At this stage I was fortunate enough to encounter on the far side of the world someone who shared my interests – Kerri Sundberg, a mid-western American girl with a love of the sea even though she’d only seen it once in her life, on a visit to the West Coast. We began corresponding, and she shared with me 1912 newspaper articles that she’d found in archives and other scraps of information she’d been able to put together. We discussed creating a website on Harold Lowe and his colleagues to correct some of the misinformation about them that circulated online, and to facilitate further research. We made contacts and connections with the Lowe family, thanks to fellow researchers like author Dave Bryceson, who kindly put us in contact with Harold Lowe’s son, Harold William George Lowe. Harold W G Lowe, in turn, introduced us to more friends and family members, such as his own son and daughter and his nephew.

To add to the material the family shared with us, I engaged proxy researchers to look for information in UK archives. It was slow going, however, as many archives had not yet put their collections online. While email was becoming more commonly used, much of our correspondence was still done by snail mail. Scanners were almost unheard of, and there were long and anxious waits for packages of documents from overseas.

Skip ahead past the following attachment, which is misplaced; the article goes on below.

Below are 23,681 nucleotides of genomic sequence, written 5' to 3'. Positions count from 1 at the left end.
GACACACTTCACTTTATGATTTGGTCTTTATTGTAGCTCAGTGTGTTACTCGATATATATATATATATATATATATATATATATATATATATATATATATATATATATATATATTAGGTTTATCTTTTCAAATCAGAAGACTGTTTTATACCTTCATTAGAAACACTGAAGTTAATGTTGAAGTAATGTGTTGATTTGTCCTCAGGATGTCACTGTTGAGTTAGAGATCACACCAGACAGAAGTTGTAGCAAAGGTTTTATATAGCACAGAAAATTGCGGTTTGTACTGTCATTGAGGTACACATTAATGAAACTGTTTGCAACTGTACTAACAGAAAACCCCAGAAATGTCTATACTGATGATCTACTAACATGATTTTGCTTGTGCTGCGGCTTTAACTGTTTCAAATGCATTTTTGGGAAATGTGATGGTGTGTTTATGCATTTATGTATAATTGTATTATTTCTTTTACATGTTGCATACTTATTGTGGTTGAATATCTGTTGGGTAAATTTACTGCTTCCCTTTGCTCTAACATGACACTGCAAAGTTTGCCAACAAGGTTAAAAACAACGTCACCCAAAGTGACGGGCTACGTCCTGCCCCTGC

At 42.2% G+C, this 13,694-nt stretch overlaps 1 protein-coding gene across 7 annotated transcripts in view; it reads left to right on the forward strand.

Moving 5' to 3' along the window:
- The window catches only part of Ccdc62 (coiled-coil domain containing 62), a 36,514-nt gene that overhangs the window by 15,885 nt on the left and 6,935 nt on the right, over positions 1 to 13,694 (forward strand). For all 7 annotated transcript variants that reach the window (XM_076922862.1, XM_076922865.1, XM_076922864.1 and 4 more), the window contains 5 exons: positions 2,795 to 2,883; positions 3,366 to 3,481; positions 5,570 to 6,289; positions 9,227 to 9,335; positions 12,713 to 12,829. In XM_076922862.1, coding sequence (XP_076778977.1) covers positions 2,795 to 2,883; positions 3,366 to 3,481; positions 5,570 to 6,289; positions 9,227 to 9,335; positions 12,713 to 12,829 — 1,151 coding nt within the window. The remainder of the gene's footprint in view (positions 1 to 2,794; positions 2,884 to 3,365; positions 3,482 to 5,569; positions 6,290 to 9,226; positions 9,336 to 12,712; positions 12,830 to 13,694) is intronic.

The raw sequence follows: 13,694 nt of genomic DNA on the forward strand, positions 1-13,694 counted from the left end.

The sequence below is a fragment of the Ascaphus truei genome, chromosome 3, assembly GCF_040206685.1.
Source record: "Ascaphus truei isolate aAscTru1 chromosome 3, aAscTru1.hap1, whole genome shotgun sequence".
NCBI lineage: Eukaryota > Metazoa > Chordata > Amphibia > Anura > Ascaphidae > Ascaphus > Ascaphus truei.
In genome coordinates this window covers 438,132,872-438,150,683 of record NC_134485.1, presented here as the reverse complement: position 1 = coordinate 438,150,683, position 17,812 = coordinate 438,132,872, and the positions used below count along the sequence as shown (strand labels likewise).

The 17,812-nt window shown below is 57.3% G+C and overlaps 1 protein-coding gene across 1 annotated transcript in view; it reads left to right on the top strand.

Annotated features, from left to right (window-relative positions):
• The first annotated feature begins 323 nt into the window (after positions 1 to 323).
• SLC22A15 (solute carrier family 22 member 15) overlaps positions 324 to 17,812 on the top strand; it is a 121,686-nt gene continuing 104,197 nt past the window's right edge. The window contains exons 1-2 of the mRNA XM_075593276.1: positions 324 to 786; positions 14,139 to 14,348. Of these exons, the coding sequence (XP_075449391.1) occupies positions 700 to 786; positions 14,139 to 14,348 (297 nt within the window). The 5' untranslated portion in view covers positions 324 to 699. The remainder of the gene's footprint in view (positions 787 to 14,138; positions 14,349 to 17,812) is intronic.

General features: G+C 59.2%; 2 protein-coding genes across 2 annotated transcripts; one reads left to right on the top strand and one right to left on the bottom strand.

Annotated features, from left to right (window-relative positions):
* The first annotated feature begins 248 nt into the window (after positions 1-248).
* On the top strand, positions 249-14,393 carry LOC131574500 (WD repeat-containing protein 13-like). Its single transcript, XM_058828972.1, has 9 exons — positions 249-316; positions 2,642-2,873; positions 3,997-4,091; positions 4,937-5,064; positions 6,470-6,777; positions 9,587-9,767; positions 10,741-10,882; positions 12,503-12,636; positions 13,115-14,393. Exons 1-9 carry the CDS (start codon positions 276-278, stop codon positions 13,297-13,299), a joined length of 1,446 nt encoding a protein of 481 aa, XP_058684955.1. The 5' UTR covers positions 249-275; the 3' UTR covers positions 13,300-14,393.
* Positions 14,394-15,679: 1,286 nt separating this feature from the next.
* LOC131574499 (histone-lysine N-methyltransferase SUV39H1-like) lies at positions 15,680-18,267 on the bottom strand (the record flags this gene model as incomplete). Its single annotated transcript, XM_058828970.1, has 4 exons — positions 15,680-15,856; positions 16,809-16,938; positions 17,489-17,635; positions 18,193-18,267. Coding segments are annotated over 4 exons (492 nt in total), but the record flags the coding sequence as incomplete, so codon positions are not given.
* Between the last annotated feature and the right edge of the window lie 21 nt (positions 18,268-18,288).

But at every turn we were finding new information. With the exception of some who resented young upstart researchers like us, the Titanic community was overwhelmingly supportive. Finally we decided that the scope of information we were accumulating far exceeded that of a website, and we began tentatively to look towards a print publication.

– Inger Sheil

Installation of Remembering Titanic – 100 years

Tomorrow our new exhibition Remembering Titanic – 100 years opens to the public and runs until 11 November this year. The exhibition marks the 100th anniversary of the tragic sinking of Titanic on 15 April 1912.

Over the past couple of weeks our exhibition team have been busy installing the show which features a memorial to the passengers who were on board the fateful voyage, models, memorabilia, and costumes from James Cameron’s movie Titanic (1997). There are many events planned throughout the exhibition, including a movie marathon on the anniversary day, so be sure to check out the event listing on our website.

Entry to Remembering Titanic - 100 years

Exhibition panel in Remembering Titanic - 100 years

Installing objects in Remembering Titanic - 100 years

Making final touches to Titanic movie costumes

View more exhibition installation photographs on our Flickr page.